Wednesday, April 24, 2013

Do TV channels have a future? and idea #105 is deterrence

On the day that Discovery's TLC arrives a women-centric TV channel on Sky's UK platform I went to a rather good (and timely) London centre Royal Television Society (RTS)  meeting which asked the question Do TV channels have a future? (by the way TLC used to be The Learning Channel - but that was some time back).

Anyway back to the panel discussion on TV, panel was made up of:                 

Heather Killen, Chair & CEO, Horse and Country TV (broadly believing that linear TV channels have a future even those like hers which are somewhat niche and are at the mercy of the mighty SKY).

Alan Griffiths, CEO, World Media Rights who rather worryingly works with the abrasive Andrew Neil and seems to have got some similar traits to him (his view that it doesn't matter as WMG have a model which will succeed whatever the TV environment).

Nigel Walley, MD of media consultancy Decipher a new Media pundit who has got into TV and gone native and reckons that linear TV still has a lot going for it.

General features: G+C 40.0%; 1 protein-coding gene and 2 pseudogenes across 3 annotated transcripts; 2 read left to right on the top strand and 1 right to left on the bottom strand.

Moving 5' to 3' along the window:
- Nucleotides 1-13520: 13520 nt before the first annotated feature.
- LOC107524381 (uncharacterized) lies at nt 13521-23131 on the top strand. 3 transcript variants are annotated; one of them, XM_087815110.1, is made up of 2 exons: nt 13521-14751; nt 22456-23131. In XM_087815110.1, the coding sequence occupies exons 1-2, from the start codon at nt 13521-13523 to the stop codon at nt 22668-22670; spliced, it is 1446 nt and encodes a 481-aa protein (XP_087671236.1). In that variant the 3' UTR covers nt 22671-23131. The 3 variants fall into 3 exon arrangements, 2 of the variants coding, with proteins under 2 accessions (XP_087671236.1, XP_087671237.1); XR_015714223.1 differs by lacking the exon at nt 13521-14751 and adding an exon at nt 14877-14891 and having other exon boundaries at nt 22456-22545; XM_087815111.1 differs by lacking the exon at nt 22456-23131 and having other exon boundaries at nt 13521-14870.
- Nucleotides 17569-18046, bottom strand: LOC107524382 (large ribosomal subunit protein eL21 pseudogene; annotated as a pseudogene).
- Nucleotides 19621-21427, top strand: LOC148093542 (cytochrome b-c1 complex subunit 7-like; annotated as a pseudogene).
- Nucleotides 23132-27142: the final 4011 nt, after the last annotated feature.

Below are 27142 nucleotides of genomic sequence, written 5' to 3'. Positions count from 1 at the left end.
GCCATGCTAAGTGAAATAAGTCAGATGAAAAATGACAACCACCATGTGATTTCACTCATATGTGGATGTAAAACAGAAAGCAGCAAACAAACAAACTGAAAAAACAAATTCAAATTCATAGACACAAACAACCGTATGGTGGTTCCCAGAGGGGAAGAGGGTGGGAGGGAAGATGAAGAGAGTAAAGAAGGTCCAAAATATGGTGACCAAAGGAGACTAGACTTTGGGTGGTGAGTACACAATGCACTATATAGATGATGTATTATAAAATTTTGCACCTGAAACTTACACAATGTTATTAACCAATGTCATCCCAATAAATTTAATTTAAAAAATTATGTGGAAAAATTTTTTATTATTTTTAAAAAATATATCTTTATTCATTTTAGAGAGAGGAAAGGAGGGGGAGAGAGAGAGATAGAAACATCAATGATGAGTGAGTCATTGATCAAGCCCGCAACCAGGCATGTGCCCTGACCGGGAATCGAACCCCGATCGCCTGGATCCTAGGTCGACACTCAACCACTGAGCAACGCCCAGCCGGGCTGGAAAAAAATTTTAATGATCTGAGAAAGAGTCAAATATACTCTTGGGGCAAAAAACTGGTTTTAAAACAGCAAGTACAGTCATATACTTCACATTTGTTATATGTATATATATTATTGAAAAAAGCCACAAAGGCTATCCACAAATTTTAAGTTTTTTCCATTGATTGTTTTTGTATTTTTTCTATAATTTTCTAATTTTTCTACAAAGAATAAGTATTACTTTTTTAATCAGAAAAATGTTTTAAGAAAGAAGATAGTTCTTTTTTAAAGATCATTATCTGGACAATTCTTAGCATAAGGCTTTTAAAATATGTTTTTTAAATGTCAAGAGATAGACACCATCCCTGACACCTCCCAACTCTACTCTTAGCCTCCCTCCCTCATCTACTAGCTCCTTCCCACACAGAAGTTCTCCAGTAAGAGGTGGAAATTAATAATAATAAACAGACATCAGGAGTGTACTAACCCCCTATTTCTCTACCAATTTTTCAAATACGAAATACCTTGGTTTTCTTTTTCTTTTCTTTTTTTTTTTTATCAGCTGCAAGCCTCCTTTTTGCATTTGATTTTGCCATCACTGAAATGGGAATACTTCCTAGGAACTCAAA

and the session was chaired by Chair: Neil Midgley of ye olde Daily Telegraph.

There were (as you'd expect) some thoughts around what should be considered a TV channel - most thought that Google calling YouTube channels was pretty inaccurate.

General consensus was that standard TV still has quite a bit of mileage in it  ands this had been demonstrated (to many peoples surprise) by the rebirth of ITV with such fair as Downtown, Mr Selfridge Broadchurch and of course the ratings juggernaut that is The X factor.

Loads of people watch Live TV (even the adverts) and we shouldn't judge 'normal' people as being like the atypical and strange RTS crowd.

Although most households have only enough brain-space for a subset of what's available this tends to include  the main 5 along with several of the spin off channels and perhaps an esoteric one or two.
Vince Cerf (web visionary apparently) may have got it a bit wrong when he said TV was dead (in 2007)  but it might be (perhaps) in terminal decline (although if it continues to adapt it could take a long time to actually die).

EPGs are significant and with the arrival of HTML5 on some platforms (Freesat anyway) it could be that the layout and appearance might start evolving a bit more quickly.

Big Idea 105 is deterrence

Deterrence follows on nicely from violence (or perhaps should go before?) and means more or less (on a small scale that approach is that people will be deterred from the commission of crimes by the awareness that they will be apprehended and punished, the world also took on a meaning at nation level.

During the cold war we  saw extremes of Deterrence on both sides of the ideological battle, the world held steady as MAD (great abbreviation for Mutually assured destruction) was in place.